Great Italian Lakes
There are only four of them – Como, Garda, Iseo and Maggiore. Fantastic Four. If you look at the geographical map, then Como, Garda, Iseo and Maggiore will not be particularly different from each other. But in reality they are all different – with different characters, beaches and water. Exploring their secrets is more interesting than the beach, even the ocean.
Each lake of the great Italian four has its own flavor. And this is not just a metaphor. The water in Garda, for example, will differ in taste from the water in Iseo. Give it a try. Just scoop your palm. In Lake Garda, the water will be more salty, tart, and almost marine in taste, while in Iseo it will be more “watery”, more transparent, more flowing, although Iseo is not a river, but a lake. The water in Como always seems warm and a little with a touch of some sweet syrup, like a little champagne, while the water in Maggiore is always cold.
And the thing is that in Lake Garda there are many strong thermal springs that the ancient Romans knew about and which they used to improve their health. These thermal springs make themselves felt extremely harsh, beating nose odor of hydrogen sulfide and a strange dense haze, almost never leaving the expanse of water. Such a haze in the aristocratic speech of Tuscany is usually called fumana. This haze appears on the Tuscan hills at exactly five in the morning and disappears only by noon.
Great Italian Lakes Lake Garda, with which we propose to start this May trip, is deservedly considered the most solemn lake of the whole four. Garda is considered the most magnificent, most eternal and most state lake. On the shores and waters of Garda many times a story was made in all its kinks, bends, brilliant victories and complete disgraces. Here, in the battles forgotten by modern textbooks of history, many Roman Augustas and patricians, noted in the Annals by Tacitus himself perished. This is evidenced by the numerous surviving busts of the ancient Romans, these formidable shaved heads with empty eye sockets and bangs carefully licked on the bald marble skull. From the last historical events on the Garda, we can recall the 1943th. For example, on the shores of Lake Garda there is the city of Salo, where Benito Mussolini, once theatrical, shouting like a monkey in silent despair, lived his days before the execution, and the terrible story of his fall was noted by Pazolini’s film.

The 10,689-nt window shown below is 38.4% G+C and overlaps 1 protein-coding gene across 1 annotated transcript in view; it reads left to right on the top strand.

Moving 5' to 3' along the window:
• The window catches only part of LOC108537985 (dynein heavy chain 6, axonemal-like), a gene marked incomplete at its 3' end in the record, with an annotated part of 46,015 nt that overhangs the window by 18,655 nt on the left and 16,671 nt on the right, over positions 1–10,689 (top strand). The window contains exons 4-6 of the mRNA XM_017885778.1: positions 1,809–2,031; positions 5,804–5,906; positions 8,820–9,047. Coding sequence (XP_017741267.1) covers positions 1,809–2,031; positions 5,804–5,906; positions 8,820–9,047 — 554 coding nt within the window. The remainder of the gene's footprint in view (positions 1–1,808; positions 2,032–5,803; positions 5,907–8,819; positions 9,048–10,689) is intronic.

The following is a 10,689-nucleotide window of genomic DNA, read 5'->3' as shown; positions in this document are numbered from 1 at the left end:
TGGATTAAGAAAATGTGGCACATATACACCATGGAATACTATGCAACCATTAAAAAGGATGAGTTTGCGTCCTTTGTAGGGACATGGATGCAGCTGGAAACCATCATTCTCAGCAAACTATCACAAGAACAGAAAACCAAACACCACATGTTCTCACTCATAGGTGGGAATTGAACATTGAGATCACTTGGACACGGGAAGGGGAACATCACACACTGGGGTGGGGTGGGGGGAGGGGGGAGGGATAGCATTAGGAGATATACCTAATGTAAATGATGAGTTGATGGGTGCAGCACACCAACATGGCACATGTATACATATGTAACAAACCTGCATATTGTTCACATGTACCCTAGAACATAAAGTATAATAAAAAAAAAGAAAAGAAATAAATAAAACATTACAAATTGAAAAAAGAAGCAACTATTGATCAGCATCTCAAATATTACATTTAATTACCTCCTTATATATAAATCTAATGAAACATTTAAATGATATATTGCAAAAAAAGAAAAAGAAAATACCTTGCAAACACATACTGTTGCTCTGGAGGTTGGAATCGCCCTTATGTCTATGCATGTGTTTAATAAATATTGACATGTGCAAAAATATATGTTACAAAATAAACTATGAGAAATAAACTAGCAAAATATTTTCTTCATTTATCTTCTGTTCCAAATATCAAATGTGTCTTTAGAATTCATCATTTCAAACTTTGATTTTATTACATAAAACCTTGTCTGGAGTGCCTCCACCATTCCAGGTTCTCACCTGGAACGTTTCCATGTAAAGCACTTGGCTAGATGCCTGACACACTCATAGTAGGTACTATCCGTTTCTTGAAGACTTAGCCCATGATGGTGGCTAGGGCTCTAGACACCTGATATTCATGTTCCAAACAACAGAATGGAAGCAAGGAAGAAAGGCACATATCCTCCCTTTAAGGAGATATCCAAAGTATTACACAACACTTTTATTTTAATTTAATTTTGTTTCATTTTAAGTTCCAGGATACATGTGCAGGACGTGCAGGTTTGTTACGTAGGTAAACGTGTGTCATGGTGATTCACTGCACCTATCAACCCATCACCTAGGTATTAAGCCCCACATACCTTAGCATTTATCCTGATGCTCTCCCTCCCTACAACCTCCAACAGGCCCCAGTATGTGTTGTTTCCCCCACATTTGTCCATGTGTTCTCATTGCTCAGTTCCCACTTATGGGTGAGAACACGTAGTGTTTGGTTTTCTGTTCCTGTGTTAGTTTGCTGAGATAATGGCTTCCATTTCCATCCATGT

On the banks of the Garda, there is the luxurious villa of Gabriele D`Annunzio – a mediocre poet, a terrible writer, an unfaithful husband of great actresses, a good aviator and the greatest Italian adventurer since Casanova, who embodied in his life and, perhaps, into the life of Europe the 1919 model of Nietzsche’s dream about to the superman. Recall that in September 1919, this writer, sadly singing moonlight, wilted roses, love to the grave and other symbolic poetic rubbish, took and seized the northern Italian port of Fiume (or Rijeka, if you speak Croatian) with the help of his commandos. The grief writer not only managed to conquer the port, but remained his powerful commandant until 1921, which over the next many years aroused the envy of Mussolini himself.
Lake Garda gives a magnificent cast of history. The cast will be exactly like that bust of the Roman, which, for example, is in the large lakeside park of Sirmione, the most aristocratic town of Garda, shaded by palm trees and cypresses.
Great Italian lakes Lake Como is a completely different story. The shores of Como are dynamic, mountainous and covered with cozy fluffy green forests (and not a single bald spot!). The landscape here is peppy, almost sporty. But the gyms in the famous hotels, alas, are always empty. Nobody thinks to pedal. Como is a sport, but only please from a distance. Or tomorrow morning, without fail, certainly. We will come. Yes Yes! Early in the morning!
But in the morning on Lake Como always for some reason you want to drink champagne and ride a white boat, and forget about the simulators. Because on Como nobody goes to bed before morning. And on Como you need to wear silk shirts and silk pajamas (silk is an ancient craft on this lake; is it worth explaining that here silk ties are one of the best in the world).
Many Hollywood stars married Como, and this is a tradition. Gianni Versace lived on Como, and before him the Visconti dynasty, and about a year ago from 1260.
You need to be able to dance tango on Como, even in silk pajamas, but even better without it. Como is a lake of idle aristocrats, magnificent revelers and everyone in the world of lovers and marriage of all stripes. Here in local parks, it seems that chestnuts always bloom, dropping their small flowers on the heads of travelers. The baroque towers of tiny towns and gracious villages past any schedule ring the life-affirming battle of the old clock. Small helicopters and white-winged hang gliders hover over Como, neatly skirting the mountains. And most importantly, it seems that in any weather, Como is summer.